The Legal Services Board (LSB) is to meet with the deputy president of the Supreme Court, Baroness Hale, after she expressed the senior judiciary’s concern over its statement last year that the regulatory objective of ‘encouraging an independent, strong, diverse and effective legal profession’ was “problematic”.
The LSB has already written to Baroness Hale, and will meet her next month, after her comments in late March to the House of Lords’ select committee on the constitution, where she was giving evidence with Supreme Court president Lord Neuberger.
Asked whether there were any aspects of the rule of law to which they wanted to draw the committee’s attention, she replied: “It is our view as judges that the quality, independence, integrity and professionalism of the legal profession are essential to the proper administration of justice and the rule of law.
“It is not our role to speak up for the legal profession – we left that many years ago – but it is a rule of law issue. The present system of regulation for the legal profession is very complicated, but it was a very carefully worked-out balance between different types of regulation and different regulatory bodies.”
Highlighting the LSB’s statement – contained in its vision for the future shape of legal regulation – Baroness Hale continued: “They seemed to think it problematic because the independence of the legal profession might be seen to conflict with consumer interests.
“The whole point about the independence of the legal profession is that you are independent of your clients; your duty to the court comes before your duty to your client. Obviously your duty to your client is incredibly important, but that is true whichever branch of the legal profession you are in.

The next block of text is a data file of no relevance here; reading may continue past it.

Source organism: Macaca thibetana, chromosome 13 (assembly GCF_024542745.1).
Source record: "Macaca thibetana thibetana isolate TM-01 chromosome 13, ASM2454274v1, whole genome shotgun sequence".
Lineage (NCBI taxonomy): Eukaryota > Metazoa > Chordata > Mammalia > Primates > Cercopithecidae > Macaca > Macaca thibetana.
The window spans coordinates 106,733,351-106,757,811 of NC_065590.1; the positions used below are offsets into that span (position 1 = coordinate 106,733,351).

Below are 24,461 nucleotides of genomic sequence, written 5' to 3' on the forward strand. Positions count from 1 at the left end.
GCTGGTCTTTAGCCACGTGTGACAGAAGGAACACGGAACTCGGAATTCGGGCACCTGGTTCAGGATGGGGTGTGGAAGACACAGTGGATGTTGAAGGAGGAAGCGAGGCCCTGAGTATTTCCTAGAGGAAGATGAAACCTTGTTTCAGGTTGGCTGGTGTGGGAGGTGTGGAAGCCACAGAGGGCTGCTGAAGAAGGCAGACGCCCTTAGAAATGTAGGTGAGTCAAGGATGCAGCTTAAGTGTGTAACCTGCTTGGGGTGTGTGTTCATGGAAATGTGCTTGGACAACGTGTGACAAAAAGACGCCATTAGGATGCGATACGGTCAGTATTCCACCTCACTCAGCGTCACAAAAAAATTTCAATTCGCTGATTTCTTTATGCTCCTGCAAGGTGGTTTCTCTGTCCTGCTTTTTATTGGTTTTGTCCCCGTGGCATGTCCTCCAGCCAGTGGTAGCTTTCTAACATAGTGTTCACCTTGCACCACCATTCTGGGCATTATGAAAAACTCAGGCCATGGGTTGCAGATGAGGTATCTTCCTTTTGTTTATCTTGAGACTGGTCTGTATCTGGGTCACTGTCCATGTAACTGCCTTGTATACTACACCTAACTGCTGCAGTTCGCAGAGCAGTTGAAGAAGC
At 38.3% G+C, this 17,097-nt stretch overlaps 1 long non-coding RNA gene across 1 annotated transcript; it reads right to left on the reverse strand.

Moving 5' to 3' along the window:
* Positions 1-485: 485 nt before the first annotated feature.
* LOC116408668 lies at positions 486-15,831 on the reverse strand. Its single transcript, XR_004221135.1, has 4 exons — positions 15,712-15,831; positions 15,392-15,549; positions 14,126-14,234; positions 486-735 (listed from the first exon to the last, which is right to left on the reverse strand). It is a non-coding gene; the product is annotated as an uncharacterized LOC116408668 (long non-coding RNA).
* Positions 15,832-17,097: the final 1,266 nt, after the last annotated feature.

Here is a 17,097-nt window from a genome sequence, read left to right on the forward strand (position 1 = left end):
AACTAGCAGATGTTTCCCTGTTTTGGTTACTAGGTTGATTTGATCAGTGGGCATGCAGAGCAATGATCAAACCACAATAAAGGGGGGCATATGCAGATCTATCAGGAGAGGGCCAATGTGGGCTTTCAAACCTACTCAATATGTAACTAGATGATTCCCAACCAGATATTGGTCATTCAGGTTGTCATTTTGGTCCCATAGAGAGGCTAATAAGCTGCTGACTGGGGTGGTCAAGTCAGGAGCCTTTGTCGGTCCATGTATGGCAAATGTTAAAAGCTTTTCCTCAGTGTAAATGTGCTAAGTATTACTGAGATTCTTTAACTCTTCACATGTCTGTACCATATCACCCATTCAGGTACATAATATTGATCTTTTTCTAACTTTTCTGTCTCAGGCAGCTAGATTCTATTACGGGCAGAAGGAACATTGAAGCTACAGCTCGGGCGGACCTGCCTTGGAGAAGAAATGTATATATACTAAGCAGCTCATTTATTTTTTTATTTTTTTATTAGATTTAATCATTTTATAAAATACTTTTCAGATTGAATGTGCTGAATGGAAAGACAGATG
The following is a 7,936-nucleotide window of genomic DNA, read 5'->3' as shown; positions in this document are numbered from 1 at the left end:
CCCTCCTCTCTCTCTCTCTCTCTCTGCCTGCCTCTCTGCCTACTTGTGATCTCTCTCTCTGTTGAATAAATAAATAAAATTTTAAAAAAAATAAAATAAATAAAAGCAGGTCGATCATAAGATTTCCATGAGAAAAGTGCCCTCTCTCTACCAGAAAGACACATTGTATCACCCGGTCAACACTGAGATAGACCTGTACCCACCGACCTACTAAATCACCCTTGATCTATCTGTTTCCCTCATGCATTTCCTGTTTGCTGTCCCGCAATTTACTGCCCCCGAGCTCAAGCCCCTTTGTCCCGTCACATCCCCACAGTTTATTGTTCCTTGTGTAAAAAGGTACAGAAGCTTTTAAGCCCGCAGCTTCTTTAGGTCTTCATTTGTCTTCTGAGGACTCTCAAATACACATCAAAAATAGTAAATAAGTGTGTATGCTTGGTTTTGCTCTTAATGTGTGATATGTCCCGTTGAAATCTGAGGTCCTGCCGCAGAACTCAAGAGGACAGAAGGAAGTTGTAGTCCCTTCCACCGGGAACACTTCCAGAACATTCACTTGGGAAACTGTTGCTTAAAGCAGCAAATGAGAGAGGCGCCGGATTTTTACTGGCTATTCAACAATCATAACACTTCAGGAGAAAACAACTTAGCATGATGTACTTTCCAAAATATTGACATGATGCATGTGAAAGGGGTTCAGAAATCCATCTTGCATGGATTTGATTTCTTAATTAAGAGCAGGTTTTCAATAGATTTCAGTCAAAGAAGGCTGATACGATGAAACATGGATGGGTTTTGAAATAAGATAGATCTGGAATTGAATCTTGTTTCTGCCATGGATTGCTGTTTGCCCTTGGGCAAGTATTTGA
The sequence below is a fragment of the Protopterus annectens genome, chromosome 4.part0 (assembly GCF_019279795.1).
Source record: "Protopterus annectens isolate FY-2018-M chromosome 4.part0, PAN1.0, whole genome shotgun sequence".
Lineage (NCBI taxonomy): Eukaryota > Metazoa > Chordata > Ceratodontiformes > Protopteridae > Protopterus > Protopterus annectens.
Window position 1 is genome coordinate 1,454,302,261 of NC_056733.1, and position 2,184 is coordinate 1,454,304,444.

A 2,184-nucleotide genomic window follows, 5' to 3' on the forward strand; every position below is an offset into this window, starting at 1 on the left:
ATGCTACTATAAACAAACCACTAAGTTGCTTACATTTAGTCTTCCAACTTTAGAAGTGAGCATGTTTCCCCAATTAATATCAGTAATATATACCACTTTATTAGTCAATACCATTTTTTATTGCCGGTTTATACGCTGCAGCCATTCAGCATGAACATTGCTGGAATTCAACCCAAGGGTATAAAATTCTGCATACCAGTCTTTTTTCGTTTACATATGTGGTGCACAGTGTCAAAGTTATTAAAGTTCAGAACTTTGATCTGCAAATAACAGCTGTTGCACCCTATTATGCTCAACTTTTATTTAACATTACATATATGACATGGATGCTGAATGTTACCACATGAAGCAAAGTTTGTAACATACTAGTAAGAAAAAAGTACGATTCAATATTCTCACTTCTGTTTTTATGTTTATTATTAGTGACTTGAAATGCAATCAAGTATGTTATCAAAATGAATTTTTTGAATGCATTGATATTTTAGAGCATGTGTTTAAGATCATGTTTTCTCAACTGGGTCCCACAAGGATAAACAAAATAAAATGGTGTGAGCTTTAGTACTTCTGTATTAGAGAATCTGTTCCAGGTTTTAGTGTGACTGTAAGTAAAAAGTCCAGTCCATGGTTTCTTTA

“That is what that objective is about maintaining. So if the top regulator thinks that is a problem, it is a problem for us and for the rule of law.
“It is very much a straw in the wind or a cloud on the horizon, or whatever, but we thought it quite important to draw it to the attention of this committee, so that, in a rule of law sense, you can keep an eye on it.”
In its vision document, published last September, the LSB said the objective was problematic because “it does not appear to stem from the fundamental justification for sector-specific regulation, namely the public interest and consumer protection”.
It continued: “There will be occasions when the profession’s concerns will not coincide with these interests. It is highly unusual for a regulator to have such an objective.
“Furthermore, it does not reflect the make-up of the supplier base in the modern legal services market – where other professionals, such as accountants, are authorised to provide reserved work, and unregulated providers have gained some market share in areas such as will writing and intellectual property.”
The LSB argued that the “high international standing” of the legal profession would instead be reinforced by an “overarching public interest objective (and/or a secondary objective expressed in terms of preserving and enhancing the economic and public value of the sector) rather than making the encouragement of a strong legal profession an objective (or part of an objective) in its own right”.
The minutes of last month’s meeting of the LSB recorded that then chairman Sir Michael Pitt had written to Baroness Hale – with a copy to the chairman of the select committee, Conservative Long Lang – “to reassure her that the LSB believes the rule of law is of vital importance, and that it does not believe that the independence of the legal profession conflicts with consumer interests”.